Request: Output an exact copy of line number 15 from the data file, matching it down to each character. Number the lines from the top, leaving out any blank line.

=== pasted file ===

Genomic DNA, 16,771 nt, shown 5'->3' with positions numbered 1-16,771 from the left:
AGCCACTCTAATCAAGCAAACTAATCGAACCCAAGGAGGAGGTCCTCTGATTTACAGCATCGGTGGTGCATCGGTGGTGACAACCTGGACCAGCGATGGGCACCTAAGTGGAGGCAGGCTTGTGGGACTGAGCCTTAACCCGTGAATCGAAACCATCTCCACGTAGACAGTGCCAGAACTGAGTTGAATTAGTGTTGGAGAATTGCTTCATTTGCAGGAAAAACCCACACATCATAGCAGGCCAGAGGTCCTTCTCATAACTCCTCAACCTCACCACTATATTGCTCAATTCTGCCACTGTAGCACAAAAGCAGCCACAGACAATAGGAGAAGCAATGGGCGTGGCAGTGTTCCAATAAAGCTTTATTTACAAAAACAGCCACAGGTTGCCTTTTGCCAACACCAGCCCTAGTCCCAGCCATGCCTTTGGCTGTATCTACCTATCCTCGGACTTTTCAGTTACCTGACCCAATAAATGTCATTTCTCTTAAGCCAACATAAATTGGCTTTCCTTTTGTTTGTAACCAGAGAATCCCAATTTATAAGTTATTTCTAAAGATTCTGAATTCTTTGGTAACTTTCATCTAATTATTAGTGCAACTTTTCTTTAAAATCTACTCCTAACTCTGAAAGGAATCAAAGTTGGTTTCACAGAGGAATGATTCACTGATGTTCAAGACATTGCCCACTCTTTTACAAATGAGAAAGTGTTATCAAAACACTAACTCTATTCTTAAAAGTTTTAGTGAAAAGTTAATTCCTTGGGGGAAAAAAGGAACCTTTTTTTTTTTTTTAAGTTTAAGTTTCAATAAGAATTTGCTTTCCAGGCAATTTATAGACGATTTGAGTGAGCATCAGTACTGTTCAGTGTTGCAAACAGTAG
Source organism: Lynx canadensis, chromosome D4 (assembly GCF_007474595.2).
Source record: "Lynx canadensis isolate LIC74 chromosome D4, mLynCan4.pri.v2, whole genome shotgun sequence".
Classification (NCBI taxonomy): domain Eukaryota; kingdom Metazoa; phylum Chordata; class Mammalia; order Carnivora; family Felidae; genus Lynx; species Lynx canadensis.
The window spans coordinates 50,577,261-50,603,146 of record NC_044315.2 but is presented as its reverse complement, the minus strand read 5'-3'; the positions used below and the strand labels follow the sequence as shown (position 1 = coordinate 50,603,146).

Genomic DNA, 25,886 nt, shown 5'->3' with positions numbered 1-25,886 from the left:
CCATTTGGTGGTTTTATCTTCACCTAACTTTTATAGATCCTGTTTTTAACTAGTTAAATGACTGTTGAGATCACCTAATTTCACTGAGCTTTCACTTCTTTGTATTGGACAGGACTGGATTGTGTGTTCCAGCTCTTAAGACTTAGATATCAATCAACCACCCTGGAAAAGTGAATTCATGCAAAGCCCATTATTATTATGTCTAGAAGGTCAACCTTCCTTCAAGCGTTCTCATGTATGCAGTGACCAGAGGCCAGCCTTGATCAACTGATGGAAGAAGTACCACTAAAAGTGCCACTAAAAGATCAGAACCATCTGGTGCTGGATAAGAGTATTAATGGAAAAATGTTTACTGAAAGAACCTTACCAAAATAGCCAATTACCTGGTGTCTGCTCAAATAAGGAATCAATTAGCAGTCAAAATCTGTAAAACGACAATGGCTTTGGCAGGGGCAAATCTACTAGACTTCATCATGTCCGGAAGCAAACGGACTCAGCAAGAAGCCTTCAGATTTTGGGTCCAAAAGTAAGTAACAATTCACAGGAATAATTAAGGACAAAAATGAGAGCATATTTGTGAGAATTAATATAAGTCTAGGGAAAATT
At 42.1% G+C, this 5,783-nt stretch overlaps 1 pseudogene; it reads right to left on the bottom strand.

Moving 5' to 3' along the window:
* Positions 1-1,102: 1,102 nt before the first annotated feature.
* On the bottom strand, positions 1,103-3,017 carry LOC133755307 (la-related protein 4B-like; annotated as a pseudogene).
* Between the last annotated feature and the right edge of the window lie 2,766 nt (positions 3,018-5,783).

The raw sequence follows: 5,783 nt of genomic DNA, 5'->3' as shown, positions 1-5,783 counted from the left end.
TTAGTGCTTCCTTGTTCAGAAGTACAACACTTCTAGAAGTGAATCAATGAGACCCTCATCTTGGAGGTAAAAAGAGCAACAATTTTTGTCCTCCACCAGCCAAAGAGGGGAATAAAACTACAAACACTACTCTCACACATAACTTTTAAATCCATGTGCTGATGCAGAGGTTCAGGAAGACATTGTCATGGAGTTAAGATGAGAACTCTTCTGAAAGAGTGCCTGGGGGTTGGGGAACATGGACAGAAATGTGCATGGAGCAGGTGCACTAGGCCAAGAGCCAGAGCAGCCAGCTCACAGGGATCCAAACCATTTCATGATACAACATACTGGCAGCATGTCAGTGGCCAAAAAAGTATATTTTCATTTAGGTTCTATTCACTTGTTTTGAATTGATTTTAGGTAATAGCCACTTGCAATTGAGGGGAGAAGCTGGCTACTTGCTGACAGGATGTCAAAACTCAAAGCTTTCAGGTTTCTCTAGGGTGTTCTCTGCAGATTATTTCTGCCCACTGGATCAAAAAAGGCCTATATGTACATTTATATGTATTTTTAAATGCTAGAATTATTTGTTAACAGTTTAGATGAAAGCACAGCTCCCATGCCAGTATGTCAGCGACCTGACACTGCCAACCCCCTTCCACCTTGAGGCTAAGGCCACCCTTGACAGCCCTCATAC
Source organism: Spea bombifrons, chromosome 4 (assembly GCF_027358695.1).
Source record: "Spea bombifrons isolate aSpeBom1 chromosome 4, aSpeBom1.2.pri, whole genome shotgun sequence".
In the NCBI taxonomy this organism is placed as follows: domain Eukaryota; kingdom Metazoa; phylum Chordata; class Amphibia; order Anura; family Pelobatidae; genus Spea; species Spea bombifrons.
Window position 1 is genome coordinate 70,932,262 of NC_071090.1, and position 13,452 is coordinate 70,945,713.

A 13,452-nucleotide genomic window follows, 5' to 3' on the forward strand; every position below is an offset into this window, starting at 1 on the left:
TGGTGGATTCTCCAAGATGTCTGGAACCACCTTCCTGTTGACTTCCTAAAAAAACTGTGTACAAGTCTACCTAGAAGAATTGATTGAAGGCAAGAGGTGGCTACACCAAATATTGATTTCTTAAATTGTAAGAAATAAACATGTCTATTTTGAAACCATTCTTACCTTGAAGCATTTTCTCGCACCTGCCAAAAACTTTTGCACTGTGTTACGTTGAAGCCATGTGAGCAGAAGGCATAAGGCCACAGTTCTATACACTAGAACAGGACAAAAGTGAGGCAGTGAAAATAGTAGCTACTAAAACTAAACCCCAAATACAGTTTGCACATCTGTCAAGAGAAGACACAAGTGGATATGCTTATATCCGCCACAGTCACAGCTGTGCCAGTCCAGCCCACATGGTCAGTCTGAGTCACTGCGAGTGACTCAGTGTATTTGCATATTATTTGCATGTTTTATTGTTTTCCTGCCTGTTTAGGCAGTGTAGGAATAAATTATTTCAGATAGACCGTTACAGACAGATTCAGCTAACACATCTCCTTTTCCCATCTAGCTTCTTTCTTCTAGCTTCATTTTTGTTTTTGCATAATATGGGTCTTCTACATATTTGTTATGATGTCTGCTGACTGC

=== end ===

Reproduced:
TTAGTGCTTCCTTGTTCAGAAGTACAACACTTCTAGAAGTGAATCAATGAGACCCTCATCTTGGAGGTAAAAAGAGCAACAATTTTTGTCCTCCACCAGCCAAAGAGGGGAATAAAACTACAAACACTACTCTCACACATAACTTTTAAATCCATGTGCTGATGCAGAGGTTCAGGAAGACATTGTCATGGAGTTAAGATGAGAACTCTTCTGAAAGAGTGCCTGGGGGTTGGGGAACATGGACAGAAATGTGCATGGAGCAGGTGCACTAGGCCAAGAGCCAGAGCAGCCAGCTCACAGGGATCCAAACCATTTCATGATACAACATACTGGCAGCATGTCAGTGGCCAAAAAAGTATATTTTCATTTAGGTTCTATTCACTTGTTTTGAATTGATTTTAGGTAATAGCCACTTGCAATTGAGGGGAGAAGCTGGCTACTTGCTGACAGGATGTCAAAACTCAAAGCTTTCAGGTTTCTCTAGGGTGTTCTCTGCAGATTATTTCTGCCCACTGGATCAAAAAAGGCCTATATGTACATTTATATGTATTTTTAAATGCTAGAATTATTTGTTAACAGTTTAGATGAAAGCACAGCTCCCATGCCAGTATGTCAGCGACCTGACACTGCCAACCCCCTTCCACCTTGAGGCTAAGGCCACCCTTGACAGCCCTCATAC